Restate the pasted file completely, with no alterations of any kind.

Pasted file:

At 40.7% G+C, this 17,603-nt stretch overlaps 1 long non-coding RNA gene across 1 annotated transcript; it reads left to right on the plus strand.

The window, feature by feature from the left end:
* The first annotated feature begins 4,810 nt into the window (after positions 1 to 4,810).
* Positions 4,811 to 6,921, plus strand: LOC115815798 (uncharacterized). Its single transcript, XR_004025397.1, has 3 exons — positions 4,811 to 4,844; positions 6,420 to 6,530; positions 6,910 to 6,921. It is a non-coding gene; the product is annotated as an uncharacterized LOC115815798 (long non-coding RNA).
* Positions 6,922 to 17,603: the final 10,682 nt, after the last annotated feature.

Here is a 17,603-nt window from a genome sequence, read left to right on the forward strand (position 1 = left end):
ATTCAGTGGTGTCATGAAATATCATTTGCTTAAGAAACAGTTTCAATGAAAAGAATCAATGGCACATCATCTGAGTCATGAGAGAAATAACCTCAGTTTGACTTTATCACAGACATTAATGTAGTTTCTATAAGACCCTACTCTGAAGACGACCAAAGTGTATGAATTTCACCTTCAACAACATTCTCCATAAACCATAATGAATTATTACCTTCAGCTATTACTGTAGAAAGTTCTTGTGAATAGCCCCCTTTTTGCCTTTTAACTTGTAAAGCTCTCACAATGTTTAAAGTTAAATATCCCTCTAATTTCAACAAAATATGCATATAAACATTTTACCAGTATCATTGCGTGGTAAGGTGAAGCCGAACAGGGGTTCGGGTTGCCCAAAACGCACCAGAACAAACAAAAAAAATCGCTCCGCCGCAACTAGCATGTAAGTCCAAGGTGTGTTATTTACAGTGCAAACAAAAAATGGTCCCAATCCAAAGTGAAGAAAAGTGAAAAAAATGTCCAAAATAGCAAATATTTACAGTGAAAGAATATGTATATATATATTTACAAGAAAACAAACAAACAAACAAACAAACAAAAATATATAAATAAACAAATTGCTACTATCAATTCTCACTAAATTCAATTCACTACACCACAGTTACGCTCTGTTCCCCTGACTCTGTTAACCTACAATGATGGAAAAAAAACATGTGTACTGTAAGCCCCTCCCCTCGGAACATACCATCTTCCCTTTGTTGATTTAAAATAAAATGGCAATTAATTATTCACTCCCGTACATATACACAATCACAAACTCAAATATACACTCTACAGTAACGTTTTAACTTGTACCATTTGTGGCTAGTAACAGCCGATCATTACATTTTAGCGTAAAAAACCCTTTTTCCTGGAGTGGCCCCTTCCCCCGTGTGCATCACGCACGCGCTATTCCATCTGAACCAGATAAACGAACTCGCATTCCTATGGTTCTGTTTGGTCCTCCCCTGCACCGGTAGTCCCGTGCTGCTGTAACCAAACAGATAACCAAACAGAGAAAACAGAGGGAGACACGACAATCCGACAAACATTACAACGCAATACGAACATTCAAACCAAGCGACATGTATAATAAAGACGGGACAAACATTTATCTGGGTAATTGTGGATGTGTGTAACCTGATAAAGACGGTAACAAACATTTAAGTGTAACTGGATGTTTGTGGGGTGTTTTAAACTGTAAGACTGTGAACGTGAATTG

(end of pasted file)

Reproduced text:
At 40.7% G+C, this 17,603-nt stretch overlaps 1 long non-coding RNA gene across 1 annotated transcript; it reads left to right on the plus strand.

The window, feature by feature from the left end:
* The first annotated feature begins 4,810 nt into the window (after positions 1 to 4,810).
* Positions 4,811 to 6,921, plus strand: LOC115815798 (uncharacterized). Its single transcript, XR_004025397.1, has 3 exons — positions 4,811 to 4,844; positions 6,420 to 6,530; positions 6,910 to 6,921. It is a non-coding gene; the product is annotated as an uncharacterized LOC115815798 (long non-coding RNA).
* Positions 6,922 to 17,603: the final 10,682 nt, after the last annotated feature.

Here is a 17,603-nt window from a genome sequence, read left to right on the forward strand (position 1 = left end):
ATTCAGTGGTGTCATGAAATATCATTTGCTTAAGAAACAGTTTCAATGAAAAGAATCAATGGCACATCATCTGAGTCATGAGAGAAATAACCTCAGTTTGACTTTATCACAGACATTAATGTAGTTTCTATAAGACCCTACTCTGAAGACGACCAAAGTGTATGAATTTCACCTTCAACAACATTCTCCATAAACCATAATGAATTATTACCTTCAGCTATTACTGTAGAAAGTTCTTGTGAATAGCCCCCTTTTTGCCTTTTAACTTGTAAAGCTCTCACAATGTTTAAAGTTAAATATCCCTCTAATTTCAACAAAATATGCATATAAACATTTTACCAGTATCATTGCGTGGTAAGGTGAAGCCGAACAGGGGTTCGGGTTGCCCAAAACGCACCAGAACAAACAAAAAAAATCGCTCCGCCGCAACTAGCATGTAAGTCCAAGGTGTGTTATTTACAGTGCAAACAAAAAATGGTCCCAATCCAAAGTGAAGAAAAGTGAAAAAAATGTCCAAAATAGCAAATATTTACAGTGAAAGAATATGTATATATATATTTACAAGAAAACAAACAAACAAACAAACAAACAAAAATATATAAATAAACAAATTGCTACTATCAATTCTCACTAAATTCAATTCACTACACCACAGTTACGCTCTGTTCCCCTGACTCTGTTAACCTACAATGATGGAAAAAAAACATGTGTACTGTAAGCCCCTCCCCTCGGAACATACCATCTTCCCTTTGTTGATTTAAAATAAAATGGCAATTAATTATTCACTCCCGTACATATACACAATCACAAACTCAAATATACACTCTACAGTAACGTTTTAACTTGTACCATTTGTGGCTAGTAACAGCCGATCATTACATTTTAGCGTAAAAAACCCTTTTTCCTGGAGTGGCCCCTTCCCCCGTGTGCATCACGCACGCGCTATTCCATCTGAACCAGATAAACGAACTCGCATTCCTATGGTTCTGTTTGGTCCTCCCCTGCACCGGTAGTCCCGTGCTGCTGTAACCAAACAGATAACCAAACAGAGAAAACAGAGGGAGACACGACAATCCGACAAACATTACAACGCAATACGAACATTCAAACCAAGCGACATGTATAATAAAGACGGGACAAACATTTATCTGGGTAATTGTGGATGTGTGTAACCTGATAAAGACGGTAACAAACATTTAAGTGTAACTGGATGTTTGTGGGGTGTTTTAAACTGTAAGACTGTGAACGTGAATTG